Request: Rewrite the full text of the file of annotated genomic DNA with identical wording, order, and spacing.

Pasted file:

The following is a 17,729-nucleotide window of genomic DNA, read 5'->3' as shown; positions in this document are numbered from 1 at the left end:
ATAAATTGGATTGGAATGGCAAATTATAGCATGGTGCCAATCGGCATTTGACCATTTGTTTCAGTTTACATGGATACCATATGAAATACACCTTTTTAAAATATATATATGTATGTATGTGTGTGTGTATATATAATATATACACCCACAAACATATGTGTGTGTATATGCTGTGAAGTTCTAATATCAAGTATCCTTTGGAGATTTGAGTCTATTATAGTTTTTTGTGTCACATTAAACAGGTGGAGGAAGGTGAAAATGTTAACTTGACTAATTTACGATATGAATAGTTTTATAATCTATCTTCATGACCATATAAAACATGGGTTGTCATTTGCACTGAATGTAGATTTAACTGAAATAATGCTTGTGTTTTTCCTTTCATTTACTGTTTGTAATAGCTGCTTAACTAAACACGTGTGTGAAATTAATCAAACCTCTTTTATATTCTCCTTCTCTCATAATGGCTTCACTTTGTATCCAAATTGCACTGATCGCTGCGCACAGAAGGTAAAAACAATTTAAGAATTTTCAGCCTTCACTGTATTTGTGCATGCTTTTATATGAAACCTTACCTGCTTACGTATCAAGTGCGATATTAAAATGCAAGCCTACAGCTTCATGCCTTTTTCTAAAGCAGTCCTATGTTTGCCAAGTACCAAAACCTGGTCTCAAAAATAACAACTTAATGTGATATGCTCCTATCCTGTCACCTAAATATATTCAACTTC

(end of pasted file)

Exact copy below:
The following is a 17,729-nucleotide window of genomic DNA, read 5'->3' as shown; positions in this document are numbered from 1 at the left end:
ATAAATTGGATTGGAATGGCAAATTATAGCATGGTGCCAATCGGCATTTGACCATTTGTTTCAGTTTACATGGATACCATATGAAATACACCTTTTTAAAATATATATATGTATGTATGTGTGTGTGTATATATAATATATACACCCACAAACATATGTGTGTGTATATGCTGTGAAGTTCTAATATCAAGTATCCTTTGGAGATTTGAGTCTATTATAGTTTTTTGTGTCACATTAAACAGGTGGAGGAAGGTGAAAATGTTAACTTGACTAATTTACGATATGAATAGTTTTATAATCTATCTTCATGACCATATAAAACATGGGTTGTCATTTGCACTGAATGTAGATTTAACTGAAATAATGCTTGTGTTTTTCCTTTCATTTACTGTTTGTAATAGCTGCTTAACTAAACACGTGTGTGAAATTAATCAAACCTCTTTTATATTCTCCTTCTCTCATAATGGCTTCACTTTGTATCCAAATTGCACTGATCGCTGCGCACAGAAGGTAAAAACAATTTAAGAATTTTCAGCCTTCACTGTATTTGTGCATGCTTTTATATGAAACCTTACCTGCTTACGTATCAAGTGCGATATTAAAATGCAAGCCTACAGCTTCATGCCTTTTTCTAAAGCAGTCCTATGTTTGCCAAGTACCAAAACCTGGTCTCAAAAATAACAACTTAATGTGATATGCTCCTATCCTGTCACCTAAATATATTCAACTTC